Two other deputies came into contact with the family — the children only wearing sweatshirts and wrapped in white bed sheets in the 30F temperatures — at three different locations and offered them coats. Authorities did not intervene further because Cannady “did not appear to be suffering from any medical or mental health crisis and asked several times to be left alone.”

On the eve of the tragedy, police conducting a welfare check on Cannady and her children found her apartment empty. Two other calls made by neighbours led to fruitless searches for the family in the area.

Deputies also did not immediately link their previous encounters with an apparently “lucid” Cannady to reports by her family that she was having an episode of paranoia and “believed police was involved in the conspiracy.”

Within the complex web of factors, including police response and a mental health crisis, an impossible question has emerged: Could the deaths have been prevented?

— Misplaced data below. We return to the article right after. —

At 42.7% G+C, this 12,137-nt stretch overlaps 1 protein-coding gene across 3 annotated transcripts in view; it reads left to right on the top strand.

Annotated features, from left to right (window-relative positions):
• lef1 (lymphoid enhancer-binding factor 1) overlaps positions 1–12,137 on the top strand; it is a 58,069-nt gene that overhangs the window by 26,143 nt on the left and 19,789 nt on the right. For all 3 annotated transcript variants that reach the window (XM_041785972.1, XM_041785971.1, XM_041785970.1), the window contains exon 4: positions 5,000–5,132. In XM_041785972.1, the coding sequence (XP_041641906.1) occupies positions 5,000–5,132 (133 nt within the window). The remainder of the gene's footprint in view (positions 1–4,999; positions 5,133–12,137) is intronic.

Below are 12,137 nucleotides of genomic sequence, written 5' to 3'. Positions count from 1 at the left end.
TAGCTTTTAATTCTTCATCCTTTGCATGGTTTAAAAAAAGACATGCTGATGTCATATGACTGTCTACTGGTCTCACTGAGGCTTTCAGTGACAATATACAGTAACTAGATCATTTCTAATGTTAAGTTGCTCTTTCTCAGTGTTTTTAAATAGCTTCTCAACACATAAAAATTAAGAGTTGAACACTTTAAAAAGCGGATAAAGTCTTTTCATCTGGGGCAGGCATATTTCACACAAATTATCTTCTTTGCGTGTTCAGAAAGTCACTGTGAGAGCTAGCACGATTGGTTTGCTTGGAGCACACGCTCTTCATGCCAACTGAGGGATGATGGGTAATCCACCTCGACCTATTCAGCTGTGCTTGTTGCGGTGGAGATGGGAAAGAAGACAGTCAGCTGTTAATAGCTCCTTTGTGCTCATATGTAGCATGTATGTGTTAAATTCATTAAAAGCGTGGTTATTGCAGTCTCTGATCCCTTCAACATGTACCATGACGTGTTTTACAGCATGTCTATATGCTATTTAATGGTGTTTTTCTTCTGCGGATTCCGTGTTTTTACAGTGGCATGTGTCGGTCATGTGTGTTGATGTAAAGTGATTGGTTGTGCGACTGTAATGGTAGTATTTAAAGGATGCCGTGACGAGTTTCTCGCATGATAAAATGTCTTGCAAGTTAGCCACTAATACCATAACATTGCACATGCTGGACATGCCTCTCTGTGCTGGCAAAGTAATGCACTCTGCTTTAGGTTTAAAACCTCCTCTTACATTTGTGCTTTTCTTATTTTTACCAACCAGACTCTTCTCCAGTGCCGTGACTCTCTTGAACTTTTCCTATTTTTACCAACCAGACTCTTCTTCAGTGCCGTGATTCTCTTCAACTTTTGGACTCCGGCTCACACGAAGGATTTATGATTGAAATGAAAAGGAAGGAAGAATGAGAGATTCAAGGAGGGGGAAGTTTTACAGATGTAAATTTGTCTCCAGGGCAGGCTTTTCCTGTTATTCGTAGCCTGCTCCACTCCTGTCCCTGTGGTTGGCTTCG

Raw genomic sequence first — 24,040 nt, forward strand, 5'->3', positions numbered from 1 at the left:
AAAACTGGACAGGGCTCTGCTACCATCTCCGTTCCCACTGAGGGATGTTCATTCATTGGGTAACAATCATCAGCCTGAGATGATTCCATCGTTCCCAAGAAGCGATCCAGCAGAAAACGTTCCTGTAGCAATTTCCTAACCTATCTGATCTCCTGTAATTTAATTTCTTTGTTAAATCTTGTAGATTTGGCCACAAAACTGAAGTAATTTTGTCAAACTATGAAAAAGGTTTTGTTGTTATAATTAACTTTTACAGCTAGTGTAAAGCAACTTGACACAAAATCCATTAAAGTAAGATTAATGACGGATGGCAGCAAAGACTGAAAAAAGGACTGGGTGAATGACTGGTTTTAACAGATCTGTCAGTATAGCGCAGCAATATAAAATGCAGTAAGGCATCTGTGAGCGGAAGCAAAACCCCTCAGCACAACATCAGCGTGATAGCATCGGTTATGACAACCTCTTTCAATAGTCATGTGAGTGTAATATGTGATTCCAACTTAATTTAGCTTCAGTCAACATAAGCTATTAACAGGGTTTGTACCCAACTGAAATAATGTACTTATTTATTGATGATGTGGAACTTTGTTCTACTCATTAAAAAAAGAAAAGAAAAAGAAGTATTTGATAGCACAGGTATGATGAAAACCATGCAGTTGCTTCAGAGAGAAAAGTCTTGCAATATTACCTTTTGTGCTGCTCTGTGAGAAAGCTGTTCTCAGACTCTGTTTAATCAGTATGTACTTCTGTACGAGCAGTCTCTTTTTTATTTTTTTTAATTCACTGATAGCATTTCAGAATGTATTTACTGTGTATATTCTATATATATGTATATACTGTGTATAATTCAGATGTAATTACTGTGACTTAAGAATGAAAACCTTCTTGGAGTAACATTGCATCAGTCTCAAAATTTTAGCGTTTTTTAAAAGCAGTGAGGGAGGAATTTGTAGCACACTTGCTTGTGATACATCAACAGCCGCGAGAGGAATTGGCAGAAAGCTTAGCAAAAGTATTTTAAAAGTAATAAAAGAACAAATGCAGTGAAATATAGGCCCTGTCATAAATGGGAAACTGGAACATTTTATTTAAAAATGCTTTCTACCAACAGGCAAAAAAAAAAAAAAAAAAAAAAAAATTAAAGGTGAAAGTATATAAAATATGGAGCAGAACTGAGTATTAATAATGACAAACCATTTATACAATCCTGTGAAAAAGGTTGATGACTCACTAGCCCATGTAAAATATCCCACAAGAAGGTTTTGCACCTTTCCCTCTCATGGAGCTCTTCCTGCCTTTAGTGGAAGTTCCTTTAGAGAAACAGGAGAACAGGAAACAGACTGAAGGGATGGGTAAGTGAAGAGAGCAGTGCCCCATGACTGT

Cannady’s family have said she was just recently showing signs of her struggle with mental health. Her aunt Rodhesa Cannady told The Independent that Cannady did not have a history of mental health problems, and had always cared for her children.

“Whatever transpired in the last few weeks was her first onset. This tragedy was clearly out of character for her and just came out of the blue,” Rodhesa Cannady said. “She loved her kids and that was just the bottom line, that was just who she was. She was the epitome of a [great] mom.”